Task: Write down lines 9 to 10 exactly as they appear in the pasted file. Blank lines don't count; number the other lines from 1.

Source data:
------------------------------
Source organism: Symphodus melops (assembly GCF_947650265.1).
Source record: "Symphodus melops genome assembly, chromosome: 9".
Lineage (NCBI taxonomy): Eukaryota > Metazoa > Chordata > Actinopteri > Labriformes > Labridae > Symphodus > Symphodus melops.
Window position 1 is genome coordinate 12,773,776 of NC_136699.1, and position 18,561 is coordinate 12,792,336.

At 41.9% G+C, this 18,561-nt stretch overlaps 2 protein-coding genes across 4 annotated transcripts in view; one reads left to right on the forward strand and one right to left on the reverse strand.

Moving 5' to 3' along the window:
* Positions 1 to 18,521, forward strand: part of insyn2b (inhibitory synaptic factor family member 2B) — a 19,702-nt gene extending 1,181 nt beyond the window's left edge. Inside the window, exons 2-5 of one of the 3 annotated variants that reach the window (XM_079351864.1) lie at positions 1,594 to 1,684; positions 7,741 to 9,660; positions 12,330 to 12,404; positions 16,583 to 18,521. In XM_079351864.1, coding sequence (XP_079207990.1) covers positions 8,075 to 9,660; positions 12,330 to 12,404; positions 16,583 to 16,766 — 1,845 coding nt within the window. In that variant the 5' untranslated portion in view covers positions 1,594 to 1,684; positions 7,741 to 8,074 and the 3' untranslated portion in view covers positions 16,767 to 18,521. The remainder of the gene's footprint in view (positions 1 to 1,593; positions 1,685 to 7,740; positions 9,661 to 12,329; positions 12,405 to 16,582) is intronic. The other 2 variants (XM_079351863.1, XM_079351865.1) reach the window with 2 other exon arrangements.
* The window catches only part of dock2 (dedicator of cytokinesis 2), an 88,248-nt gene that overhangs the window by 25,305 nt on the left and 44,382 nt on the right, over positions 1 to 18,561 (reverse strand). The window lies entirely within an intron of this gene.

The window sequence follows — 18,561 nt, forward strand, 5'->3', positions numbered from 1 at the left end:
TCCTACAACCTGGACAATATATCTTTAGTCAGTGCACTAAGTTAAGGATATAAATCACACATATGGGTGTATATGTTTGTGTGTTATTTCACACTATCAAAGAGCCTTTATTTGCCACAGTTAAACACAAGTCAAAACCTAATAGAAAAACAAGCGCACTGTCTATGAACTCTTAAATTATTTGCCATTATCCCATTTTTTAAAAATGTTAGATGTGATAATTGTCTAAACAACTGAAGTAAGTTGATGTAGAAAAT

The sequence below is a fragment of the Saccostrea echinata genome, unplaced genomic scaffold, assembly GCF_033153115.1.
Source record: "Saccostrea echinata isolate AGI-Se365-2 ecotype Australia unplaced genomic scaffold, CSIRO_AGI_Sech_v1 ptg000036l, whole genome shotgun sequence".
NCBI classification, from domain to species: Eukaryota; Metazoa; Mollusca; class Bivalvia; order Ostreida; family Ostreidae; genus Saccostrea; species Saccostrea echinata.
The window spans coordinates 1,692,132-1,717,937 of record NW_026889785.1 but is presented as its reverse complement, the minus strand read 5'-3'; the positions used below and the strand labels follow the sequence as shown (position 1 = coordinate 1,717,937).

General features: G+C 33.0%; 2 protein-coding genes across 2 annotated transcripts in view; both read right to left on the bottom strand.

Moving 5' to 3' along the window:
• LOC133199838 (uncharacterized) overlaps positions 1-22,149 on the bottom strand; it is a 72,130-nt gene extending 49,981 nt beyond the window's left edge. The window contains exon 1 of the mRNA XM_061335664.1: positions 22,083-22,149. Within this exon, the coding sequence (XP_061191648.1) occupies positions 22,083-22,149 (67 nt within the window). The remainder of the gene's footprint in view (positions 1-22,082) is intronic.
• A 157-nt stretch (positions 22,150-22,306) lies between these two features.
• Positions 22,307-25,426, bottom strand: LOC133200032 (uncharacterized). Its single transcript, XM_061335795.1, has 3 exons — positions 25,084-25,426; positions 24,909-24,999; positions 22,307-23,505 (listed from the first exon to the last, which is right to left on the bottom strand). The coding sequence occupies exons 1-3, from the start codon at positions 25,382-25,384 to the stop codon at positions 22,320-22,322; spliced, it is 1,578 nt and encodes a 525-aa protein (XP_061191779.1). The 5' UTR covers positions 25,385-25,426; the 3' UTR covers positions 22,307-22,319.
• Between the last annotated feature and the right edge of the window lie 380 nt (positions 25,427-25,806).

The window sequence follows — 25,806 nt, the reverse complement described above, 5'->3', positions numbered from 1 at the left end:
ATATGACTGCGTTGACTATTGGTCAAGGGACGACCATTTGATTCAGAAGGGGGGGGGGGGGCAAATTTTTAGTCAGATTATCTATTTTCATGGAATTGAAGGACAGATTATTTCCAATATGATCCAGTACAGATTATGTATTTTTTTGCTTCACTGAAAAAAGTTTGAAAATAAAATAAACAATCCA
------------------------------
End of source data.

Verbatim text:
The window sequence follows — 18,561 nt, forward strand, 5'->3', positions numbered from 1 at the left end:
TCCTACAACCTGGACAATATATCTTTAGTCAGTGCACTAAGTTAAGGATATAAATCACACATATGGGTGTATATGTTTGTGTGTTATTTCACACTATCAAAGAGCCTTTATTTGCCACAGTTAAACACAAGTCAAAACCTAATAGAAAAACAAGCGCACTGTCTATGAACTCTTAAATTATTTGCCATTATCCCATTTTTTAAAAATGTTAGATGTGATAATTGTCTAAACAACTGAAGTAAGTTGATGTAGAAAAT